Budgeting off of gross or net pay?

So, I’m geeking out developing my Tiller spreadsheet. I’m relatively new to careful budgeting, so have a basic question: do most of you budget off of gross or net pay? And if you budget off of gross pay, how do you have it set up in Tiller?

Budgeting off of gross pay would undoubtedly give you the most complete picture, but it also seems to involve a regular reconciliation of any pre-pay deductions. So, first question : Is it worth the effort since most of those pre-pay deductions aren’t usually discretionary anyway?

And if it is worth it, how do people set it up? We never see pre-pay deductions in any account, so do you set up a manual account called something like “Gross Pay” in which you reconcile the additional gross pay and the pre-pay deductions.

Anyway, I figured there might be a bunch of budgeting nerds in here with thoughts on this, in general, and how best to manage it in Tiller. Thanks!

Here’s my take on part of your question: How To Track Your Paycheck Deductions In A Google Spreadsheet - Tiller (tillerhq.com)
The links in the article are broken, but you can find the suggested template in your Tiller Community Solutions add-on, and the documentation is here: Paycheck Deduction Transaction Generator.


Whoa. Magical. Thank you!

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For what my opinion is worth and have only been using Tiller for a month after 30+ years of Quicken - It seems that working off net is much simpler. At the end of the day your net check is what you have to spend.

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This is my option also. I do have a separate spreadsheet that I use to track my paycheck deductions as they usually change a couple of times a year due to health plan increases and hopefully merit increase! I then link this to my net income for each month for budget purposes. Also have a tax calculation sheet that helps me know what my refund will be. Might have to look into the above noted Paycheck Deduction Transaction Generator

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Thanks. I set up the Paycheck Deduction Transaction Generator (one for me; one for my wife), and it really is quite smooth. Still deciding whether I’ll stick with it because the most annoying part about it might be having to bug my wife to see her paystub every two weeks. :wink:

I use the solution that @jpfieber developed and linked above (great solution by the way!), but I set it up differently than his documentation. I feel it’s easier to budget off of net pay, like @mike.lemm1 mentioned, but I also want to capture those deductions from my gross pay for a dashboard that I plan to start working on soon.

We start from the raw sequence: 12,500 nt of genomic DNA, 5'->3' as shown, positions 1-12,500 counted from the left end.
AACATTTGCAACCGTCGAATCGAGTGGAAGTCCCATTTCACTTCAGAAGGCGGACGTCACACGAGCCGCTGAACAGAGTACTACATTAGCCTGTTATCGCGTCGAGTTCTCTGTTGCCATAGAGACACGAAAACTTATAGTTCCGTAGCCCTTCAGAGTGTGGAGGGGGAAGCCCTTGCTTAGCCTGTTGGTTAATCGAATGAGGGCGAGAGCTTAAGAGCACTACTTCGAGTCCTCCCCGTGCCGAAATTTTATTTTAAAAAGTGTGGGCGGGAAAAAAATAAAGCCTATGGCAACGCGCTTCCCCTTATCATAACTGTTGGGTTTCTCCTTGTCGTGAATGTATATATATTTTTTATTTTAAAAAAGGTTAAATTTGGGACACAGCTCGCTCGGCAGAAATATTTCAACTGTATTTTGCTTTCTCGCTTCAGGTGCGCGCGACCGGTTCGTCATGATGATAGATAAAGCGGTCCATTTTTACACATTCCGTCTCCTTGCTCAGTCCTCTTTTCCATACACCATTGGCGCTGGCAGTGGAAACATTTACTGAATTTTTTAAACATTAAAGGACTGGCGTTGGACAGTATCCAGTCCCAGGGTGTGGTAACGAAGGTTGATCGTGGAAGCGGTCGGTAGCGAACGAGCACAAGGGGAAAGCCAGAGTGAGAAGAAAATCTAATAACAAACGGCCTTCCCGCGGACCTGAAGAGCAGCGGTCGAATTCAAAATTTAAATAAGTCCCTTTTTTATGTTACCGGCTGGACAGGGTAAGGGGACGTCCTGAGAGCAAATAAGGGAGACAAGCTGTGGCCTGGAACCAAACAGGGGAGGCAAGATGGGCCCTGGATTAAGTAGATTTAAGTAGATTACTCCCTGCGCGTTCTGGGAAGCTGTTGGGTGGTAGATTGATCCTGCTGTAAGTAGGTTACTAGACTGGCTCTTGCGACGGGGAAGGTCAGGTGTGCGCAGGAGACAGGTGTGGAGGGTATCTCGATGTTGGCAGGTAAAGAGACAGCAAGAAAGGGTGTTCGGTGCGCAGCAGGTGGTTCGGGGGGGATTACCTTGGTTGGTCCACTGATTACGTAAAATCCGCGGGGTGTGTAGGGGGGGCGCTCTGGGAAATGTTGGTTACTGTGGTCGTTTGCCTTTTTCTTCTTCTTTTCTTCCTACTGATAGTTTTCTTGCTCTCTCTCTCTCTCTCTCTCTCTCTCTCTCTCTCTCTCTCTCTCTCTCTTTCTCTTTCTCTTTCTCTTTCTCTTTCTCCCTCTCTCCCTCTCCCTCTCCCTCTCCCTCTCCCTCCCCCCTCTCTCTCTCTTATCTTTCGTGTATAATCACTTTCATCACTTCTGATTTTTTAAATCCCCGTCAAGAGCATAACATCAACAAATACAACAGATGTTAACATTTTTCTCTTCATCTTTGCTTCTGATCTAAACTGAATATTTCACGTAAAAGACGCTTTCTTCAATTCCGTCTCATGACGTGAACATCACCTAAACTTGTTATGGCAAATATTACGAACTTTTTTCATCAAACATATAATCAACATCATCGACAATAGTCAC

With my method, the gross pay and all income deductions will be hidden from all Tiller core dashboards, leaving only the positive net pay amount for all expense purposes. Then the dashboard I plan to develop will display the gross pay, income deductions, and net pay transactions, along with some calculations and graphs to give a little insight into the data. Not fully sure how it’s going to finally look or function, though, as I’m only in the brainstorming stages on this solution.

If this interest you, here’s how I set up everything:

  • I created a manual account that I set to be hidden from all reports that the gross pay and all deductions will flow into.
    • It’s kind of a ghost account that will not show up on any reports other than the one I’m going to develop.
  • I then created two separate transfer categories for net and gross pay, Income - Gross Pay and Income - Net Pay.
    • I set the gross pay category to be hidden just like the account is above, excluding it from reporting.
  • I then set up another category for Income - Gross Deductions that is also hidden.

I also have both a Transfer In and Transfer Out category that are set to hidden. I use these to tag any transactions that are essentially money moving between my accounts (when I pay a credit card, I tag the negative transaction with Transfer Out and the positive transaction on the credit card account side with Transfer In)

In the Paycheck Deductions Generator solution, I:

  • Set the account above as the account to be used in the generated transactions
  • Set the category for the gross pay transaction to Income - Gross Pay
  • Set the category for the net pay to Transfer Out
  • Set the category for the deductions to Income - Gross Deductions

Then, I categorize the net pay transaction that flowed into Tiller from my bank account as Income - Net Pay.

Now the journey for this money better reflects what happened in real life: my gross pay comes into the account above, the deductions are applied to it, then it’s transferred out of that account and transferred into my bank account.

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This is an interesting way to set it up, and I appreciate having only the net income remaining to budget. I’m eager to see the dashboard you develop to make use of this data lurking in the background. Thanks for the workflow!